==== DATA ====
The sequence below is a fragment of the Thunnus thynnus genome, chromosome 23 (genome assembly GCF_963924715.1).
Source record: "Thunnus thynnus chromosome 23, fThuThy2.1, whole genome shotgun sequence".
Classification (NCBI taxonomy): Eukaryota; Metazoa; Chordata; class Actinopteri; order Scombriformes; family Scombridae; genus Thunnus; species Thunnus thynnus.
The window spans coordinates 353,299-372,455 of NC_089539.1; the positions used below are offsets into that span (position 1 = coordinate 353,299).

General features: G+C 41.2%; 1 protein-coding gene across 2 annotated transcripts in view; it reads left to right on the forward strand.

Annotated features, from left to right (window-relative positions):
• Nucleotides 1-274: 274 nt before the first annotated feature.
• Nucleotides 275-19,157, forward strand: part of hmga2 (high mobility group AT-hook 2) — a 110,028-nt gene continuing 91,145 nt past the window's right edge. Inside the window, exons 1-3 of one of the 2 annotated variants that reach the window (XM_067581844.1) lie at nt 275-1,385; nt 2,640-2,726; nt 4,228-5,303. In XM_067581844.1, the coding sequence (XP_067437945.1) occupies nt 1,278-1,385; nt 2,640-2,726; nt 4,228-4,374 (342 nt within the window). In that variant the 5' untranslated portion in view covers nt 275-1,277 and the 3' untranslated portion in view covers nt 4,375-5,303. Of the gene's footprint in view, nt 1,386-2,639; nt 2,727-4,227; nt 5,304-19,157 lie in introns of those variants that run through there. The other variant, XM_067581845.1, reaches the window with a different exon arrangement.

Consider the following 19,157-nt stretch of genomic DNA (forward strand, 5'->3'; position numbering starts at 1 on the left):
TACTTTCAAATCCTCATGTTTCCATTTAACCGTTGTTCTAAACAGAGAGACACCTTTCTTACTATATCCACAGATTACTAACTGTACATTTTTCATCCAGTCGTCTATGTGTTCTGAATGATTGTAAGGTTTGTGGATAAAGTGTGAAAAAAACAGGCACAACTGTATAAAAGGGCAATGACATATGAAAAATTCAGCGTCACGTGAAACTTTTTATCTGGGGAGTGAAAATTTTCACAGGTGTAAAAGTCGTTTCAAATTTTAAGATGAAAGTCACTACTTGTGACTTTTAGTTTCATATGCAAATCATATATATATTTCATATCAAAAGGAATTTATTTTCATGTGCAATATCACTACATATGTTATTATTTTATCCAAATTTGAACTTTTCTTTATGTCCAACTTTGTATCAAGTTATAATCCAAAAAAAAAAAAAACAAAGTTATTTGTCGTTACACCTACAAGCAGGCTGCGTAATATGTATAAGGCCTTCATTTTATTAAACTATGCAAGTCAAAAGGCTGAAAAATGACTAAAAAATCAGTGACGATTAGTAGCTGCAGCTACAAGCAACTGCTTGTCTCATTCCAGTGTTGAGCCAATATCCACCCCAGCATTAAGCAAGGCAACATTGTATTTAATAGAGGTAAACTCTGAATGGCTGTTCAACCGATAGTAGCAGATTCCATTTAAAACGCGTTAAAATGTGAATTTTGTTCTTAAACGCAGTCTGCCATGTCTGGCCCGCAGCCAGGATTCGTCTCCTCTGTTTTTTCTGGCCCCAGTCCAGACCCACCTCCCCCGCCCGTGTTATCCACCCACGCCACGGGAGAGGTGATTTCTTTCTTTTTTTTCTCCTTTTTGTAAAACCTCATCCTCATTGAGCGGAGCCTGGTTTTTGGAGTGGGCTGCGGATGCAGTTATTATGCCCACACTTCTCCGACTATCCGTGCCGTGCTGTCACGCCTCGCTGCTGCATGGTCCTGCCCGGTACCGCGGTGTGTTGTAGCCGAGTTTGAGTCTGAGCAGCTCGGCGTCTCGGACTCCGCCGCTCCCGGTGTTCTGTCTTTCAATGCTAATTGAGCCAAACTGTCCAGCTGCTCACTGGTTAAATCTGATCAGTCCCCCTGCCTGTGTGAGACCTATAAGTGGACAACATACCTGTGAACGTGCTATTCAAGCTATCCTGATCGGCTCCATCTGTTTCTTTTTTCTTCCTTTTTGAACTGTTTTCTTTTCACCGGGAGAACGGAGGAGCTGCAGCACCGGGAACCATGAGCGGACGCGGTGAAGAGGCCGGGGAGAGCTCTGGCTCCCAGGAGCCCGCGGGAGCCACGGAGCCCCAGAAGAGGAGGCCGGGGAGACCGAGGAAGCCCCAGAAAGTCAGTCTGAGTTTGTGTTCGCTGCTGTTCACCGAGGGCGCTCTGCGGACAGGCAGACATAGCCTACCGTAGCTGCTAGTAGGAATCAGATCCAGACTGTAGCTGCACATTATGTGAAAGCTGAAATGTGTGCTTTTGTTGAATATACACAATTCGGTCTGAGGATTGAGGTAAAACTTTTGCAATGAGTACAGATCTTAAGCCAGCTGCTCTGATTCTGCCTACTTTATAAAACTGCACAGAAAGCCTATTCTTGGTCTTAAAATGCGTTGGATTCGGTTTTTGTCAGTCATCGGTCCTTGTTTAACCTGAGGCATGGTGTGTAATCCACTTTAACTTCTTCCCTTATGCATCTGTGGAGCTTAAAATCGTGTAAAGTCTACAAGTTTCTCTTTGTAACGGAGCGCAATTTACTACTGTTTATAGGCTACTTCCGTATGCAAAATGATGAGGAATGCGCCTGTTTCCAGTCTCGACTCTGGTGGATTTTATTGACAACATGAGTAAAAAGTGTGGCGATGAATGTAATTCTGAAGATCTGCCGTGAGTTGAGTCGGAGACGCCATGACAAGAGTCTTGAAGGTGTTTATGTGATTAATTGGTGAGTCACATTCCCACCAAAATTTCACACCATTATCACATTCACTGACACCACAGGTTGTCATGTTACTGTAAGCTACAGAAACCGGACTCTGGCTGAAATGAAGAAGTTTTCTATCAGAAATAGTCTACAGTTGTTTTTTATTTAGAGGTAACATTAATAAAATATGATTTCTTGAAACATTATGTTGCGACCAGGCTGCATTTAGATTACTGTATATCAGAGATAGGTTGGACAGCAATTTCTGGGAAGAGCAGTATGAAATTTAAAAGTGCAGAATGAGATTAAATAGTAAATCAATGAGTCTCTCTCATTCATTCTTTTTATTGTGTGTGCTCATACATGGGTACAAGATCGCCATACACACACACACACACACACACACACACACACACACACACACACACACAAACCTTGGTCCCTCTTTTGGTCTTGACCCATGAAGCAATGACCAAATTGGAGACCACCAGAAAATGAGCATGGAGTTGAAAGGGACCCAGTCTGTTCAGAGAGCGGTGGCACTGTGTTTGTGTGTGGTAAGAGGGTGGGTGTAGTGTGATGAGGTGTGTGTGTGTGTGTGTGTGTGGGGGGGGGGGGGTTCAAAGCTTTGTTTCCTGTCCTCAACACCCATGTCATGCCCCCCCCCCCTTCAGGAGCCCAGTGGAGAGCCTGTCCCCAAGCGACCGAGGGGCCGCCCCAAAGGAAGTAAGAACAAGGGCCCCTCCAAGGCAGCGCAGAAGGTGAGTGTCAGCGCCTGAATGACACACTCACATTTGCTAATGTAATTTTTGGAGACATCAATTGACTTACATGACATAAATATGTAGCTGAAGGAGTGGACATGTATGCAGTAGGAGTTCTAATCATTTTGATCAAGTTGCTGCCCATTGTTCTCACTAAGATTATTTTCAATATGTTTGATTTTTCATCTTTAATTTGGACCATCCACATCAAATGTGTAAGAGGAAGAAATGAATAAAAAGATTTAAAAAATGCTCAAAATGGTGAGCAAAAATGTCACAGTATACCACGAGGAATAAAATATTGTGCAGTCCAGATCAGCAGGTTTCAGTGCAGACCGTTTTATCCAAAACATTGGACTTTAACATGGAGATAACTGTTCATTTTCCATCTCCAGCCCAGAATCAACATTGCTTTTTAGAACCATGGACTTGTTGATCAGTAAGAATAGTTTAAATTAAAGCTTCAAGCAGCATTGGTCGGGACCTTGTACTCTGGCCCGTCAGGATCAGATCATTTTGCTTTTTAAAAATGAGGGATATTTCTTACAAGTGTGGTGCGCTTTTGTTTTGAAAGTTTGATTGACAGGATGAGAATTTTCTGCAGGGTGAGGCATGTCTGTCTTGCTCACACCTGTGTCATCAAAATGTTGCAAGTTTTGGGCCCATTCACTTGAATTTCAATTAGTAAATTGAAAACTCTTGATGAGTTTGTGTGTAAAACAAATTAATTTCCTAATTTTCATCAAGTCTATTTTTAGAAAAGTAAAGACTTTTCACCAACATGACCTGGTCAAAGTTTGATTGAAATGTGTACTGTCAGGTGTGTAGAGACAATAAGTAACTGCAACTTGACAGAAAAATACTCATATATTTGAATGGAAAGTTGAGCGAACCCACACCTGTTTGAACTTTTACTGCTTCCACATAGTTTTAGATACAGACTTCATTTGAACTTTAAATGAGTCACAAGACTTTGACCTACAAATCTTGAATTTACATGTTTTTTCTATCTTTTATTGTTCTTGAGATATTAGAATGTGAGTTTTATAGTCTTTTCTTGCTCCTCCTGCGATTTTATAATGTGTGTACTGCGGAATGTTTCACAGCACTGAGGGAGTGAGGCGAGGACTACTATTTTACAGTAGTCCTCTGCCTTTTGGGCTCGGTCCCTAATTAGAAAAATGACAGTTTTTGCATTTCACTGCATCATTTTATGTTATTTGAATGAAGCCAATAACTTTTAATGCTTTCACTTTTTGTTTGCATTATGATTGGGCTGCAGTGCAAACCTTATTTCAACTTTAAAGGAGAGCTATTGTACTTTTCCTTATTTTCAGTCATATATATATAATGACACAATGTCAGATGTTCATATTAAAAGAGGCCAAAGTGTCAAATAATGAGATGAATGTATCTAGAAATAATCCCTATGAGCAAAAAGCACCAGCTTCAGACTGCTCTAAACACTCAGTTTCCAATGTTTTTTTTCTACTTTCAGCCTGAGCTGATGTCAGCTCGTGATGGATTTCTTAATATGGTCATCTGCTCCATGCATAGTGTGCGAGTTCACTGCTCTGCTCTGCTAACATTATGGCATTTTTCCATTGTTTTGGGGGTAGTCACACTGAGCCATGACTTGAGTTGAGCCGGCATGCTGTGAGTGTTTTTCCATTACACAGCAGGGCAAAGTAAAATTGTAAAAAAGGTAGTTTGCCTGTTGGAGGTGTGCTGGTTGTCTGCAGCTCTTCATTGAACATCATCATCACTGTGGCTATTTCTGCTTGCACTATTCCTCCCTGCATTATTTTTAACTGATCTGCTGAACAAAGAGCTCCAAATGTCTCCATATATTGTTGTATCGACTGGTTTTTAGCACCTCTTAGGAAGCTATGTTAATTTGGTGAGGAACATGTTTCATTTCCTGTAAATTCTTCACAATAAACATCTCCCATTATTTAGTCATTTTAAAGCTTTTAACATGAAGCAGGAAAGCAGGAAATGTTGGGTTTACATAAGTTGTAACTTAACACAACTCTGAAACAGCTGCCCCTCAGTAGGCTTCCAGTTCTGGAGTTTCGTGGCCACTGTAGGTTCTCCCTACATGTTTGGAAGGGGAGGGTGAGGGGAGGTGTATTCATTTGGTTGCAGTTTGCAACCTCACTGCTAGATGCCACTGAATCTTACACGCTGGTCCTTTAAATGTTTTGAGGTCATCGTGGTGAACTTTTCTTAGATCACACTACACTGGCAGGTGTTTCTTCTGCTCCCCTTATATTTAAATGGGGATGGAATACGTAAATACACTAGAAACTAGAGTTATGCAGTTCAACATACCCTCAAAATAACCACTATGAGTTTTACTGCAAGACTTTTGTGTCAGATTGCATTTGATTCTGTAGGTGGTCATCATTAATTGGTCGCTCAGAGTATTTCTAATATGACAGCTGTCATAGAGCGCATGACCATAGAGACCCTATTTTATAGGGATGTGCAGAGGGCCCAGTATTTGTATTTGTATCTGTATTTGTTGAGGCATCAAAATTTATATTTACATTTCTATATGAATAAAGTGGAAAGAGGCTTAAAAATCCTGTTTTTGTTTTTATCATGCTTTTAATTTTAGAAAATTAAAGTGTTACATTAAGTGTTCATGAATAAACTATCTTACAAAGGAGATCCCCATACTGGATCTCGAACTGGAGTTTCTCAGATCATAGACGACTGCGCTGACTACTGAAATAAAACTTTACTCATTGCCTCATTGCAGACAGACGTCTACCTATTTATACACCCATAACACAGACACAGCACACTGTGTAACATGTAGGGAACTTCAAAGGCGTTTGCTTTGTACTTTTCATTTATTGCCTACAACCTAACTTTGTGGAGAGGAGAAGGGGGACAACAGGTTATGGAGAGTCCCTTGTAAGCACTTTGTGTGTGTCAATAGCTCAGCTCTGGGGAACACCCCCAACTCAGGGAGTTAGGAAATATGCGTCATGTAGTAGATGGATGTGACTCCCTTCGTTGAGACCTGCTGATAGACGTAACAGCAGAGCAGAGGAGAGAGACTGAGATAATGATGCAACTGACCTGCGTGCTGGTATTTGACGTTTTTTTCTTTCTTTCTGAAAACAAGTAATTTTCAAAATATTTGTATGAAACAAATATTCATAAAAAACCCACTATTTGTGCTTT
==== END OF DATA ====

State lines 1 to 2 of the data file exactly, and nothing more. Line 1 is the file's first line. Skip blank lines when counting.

The sequence below is a fragment of the Thunnus thynnus genome, chromosome 23 (genome assembly GCF_963924715.1).
Source record: "Thunnus thynnus chromosome 23, fThuThy2.1, whole genome shotgun sequence".